This content is part of the Essential Guide: Software-based networking broadens automation approaches
Evaluate Weigh the pros and cons of technologies, products and projects you are considering.

How does SDN automation work?

Expert Lee Doyle explains how software-defined networking enables network automation -- leading to lower costs, faster provisioning and better scalability.

Software-defined networking gives IT organizations deploying large data centers and complex applications the ability to automate the rapid provisioning of network resources. Leading IT organizations are rapidly adopting cloud-centric architectures and converged DevOps teams to accelerate application development and reduce costs.

The DevOps style of application development requires rapid provisioning, scalable resources and automated operations to flexibly deliver IT services. The challenge is that the traditional methods of network provisioning (e.g. manually configuring each device) can't scale to meet the demands of large data centers or complex distributed applications (e.g. Hadoop, big data and Internet of Things).

SDN automation can reduce operational costs by shifting the challenges of configuration from people to technology. IT organizations need technology to help architect the processes necessary to provision the various network services -- including security policies -- required by an application. Many hyperscale cloud providers, including Google, Apple, Facebook and Microsoft, have already deployed SDN automation technologies to help provision and manage their networks.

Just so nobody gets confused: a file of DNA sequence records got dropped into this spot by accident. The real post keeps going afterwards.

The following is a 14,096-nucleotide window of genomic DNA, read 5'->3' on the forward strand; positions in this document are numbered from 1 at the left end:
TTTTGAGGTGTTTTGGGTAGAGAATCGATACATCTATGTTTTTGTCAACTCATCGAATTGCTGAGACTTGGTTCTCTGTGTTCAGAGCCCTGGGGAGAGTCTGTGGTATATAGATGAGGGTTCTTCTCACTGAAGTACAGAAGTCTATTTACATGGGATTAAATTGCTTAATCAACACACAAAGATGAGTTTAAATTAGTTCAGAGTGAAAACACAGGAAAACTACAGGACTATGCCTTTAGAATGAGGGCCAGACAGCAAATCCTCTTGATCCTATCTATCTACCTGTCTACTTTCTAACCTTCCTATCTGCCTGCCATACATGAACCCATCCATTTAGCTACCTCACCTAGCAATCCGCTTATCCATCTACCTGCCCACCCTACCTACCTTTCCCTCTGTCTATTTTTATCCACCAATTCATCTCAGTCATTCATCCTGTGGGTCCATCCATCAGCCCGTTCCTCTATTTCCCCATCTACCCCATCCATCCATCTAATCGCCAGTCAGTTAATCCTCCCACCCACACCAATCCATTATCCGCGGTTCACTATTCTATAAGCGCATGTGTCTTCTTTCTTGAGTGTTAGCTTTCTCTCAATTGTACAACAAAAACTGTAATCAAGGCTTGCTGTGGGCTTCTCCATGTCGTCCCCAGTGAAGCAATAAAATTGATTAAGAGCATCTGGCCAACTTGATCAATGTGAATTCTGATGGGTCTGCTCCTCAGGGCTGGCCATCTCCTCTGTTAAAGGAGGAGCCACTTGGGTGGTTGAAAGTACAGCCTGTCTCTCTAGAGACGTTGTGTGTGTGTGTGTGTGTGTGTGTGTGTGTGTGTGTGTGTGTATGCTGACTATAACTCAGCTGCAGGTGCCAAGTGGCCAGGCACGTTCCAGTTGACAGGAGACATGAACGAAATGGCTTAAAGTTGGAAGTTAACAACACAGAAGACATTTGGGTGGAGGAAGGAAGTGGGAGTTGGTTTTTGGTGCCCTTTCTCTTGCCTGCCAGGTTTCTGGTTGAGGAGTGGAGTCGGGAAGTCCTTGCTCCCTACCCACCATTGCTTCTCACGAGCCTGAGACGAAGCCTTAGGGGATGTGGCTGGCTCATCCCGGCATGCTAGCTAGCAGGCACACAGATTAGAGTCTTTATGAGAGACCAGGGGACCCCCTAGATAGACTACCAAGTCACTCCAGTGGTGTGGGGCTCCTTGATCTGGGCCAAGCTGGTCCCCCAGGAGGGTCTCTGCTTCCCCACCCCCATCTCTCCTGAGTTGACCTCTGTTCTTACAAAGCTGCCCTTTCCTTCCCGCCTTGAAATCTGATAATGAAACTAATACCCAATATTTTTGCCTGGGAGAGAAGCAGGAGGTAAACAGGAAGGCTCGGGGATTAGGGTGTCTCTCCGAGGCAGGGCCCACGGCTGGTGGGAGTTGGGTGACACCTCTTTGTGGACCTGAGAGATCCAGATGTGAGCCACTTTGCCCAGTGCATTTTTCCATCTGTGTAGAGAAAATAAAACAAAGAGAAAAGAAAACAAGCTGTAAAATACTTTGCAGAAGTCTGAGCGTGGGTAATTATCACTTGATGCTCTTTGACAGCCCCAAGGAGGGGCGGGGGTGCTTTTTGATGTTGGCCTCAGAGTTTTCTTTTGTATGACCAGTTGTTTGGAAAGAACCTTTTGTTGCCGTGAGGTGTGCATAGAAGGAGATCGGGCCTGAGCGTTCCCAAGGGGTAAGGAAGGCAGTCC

SDN-based networks can detect changes in traffic flow and select the path data takes through a network based on parameters such as application type, quality of service and security rules. SDN provides application program interfaces (APIs) that enable flexible end-to-end configuration of services across many network devices. These APIs can be employed by orchestration and cloud management systems to request changes in the network. Thus, SDN automation can direct the network to provide services aligned with its associated applications and support rapid deployment of a large number of new applications and microservices, such as containers.

Next Steps

SDN now means network automation

What NASA has to do with SDN automation

Automated networks could be tough to troubleshoot

This was last published in February 2016

Dig Deeper on Software-defined networking